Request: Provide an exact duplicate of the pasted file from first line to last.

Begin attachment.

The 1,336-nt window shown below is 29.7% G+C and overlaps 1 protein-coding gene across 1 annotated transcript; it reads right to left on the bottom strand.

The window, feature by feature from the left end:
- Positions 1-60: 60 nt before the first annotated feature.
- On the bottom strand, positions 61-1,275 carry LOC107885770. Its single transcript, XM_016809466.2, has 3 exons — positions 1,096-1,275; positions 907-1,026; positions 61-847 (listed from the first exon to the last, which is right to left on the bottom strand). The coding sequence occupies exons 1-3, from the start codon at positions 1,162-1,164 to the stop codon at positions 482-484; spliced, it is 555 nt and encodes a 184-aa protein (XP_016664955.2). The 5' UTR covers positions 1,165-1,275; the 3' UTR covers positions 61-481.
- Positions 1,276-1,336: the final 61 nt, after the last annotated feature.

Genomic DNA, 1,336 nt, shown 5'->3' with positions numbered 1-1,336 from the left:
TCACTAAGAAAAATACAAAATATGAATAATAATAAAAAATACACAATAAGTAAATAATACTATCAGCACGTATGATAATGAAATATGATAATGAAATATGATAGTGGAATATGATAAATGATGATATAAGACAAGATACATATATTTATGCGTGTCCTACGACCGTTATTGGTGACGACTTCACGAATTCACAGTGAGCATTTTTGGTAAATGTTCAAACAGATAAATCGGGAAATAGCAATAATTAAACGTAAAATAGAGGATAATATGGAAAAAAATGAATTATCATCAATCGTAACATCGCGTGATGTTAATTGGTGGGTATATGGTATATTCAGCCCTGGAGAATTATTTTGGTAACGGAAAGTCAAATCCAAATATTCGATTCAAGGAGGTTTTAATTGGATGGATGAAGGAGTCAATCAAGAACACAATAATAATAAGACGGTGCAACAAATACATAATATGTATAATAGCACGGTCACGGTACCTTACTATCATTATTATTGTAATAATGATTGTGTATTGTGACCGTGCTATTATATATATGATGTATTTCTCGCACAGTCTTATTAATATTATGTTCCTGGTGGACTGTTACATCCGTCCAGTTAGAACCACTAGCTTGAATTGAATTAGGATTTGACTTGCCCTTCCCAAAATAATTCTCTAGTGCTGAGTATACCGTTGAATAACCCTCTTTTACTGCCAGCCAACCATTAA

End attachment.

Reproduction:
The 1,336-nt window shown below is 29.7% G+C and overlaps 1 protein-coding gene across 1 annotated transcript; it reads right to left on the bottom strand.

The window, feature by feature from the left end:
- Positions 1-60: 60 nt before the first annotated feature.
- On the bottom strand, positions 61-1,275 carry LOC107885770. Its single transcript, XM_016809466.2, has 3 exons — positions 1,096-1,275; positions 907-1,026; positions 61-847 (listed from the first exon to the last, which is right to left on the bottom strand). The coding sequence occupies exons 1-3, from the start codon at positions 1,162-1,164 to the stop codon at positions 482-484; spliced, it is 555 nt and encodes a 184-aa protein (XP_016664955.2). The 5' UTR covers positions 1,165-1,275; the 3' UTR covers positions 61-481.
- Positions 1,276-1,336: the final 61 nt, after the last annotated feature.

Genomic DNA, 1,336 nt, shown 5'->3' with positions numbered 1-1,336 from the left:
TCACTAAGAAAAATACAAAATATGAATAATAATAAAAAATACACAATAAGTAAATAATACTATCAGCACGTATGATAATGAAATATGATAATGAAATATGATAGTGGAATATGATAAATGATGATATAAGACAAGATACATATATTTATGCGTGTCCTACGACCGTTATTGGTGACGACTTCACGAATTCACAGTGAGCATTTTTGGTAAATGTTCAAACAGATAAATCGGGAAATAGCAATAATTAAACGTAAAATAGAGGATAATATGGAAAAAAATGAATTATCATCAATCGTAACATCGCGTGATGTTAATTGGTGGGTATATGGTATATTCAGCCCTGGAGAATTATTTTGGTAACGGAAAGTCAAATCCAAATATTCGATTCAAGGAGGTTTTAATTGGATGGATGAAGGAGTCAATCAAGAACACAATAATAATAAGACGGTGCAACAAATACATAATATGTATAATAGCACGGTCACGGTACCTTACTATCATTATTATTGTAATAATGATTGTGTATTGTGACCGTGCTATTATATATATGATGTATTTCTCGCACAGTCTTATTAATATTATGTTCCTGGTGGACTGTTACATCCGTCCAGTTAGAACCACTAGCTTGAATTGAATTAGGATTTGACTTGCCCTTCCCAAAATAATTCTCTAGTGCTGAGTATACCGTTGAATAACCCTCTTTTACTGCCAGCCAACCATTAA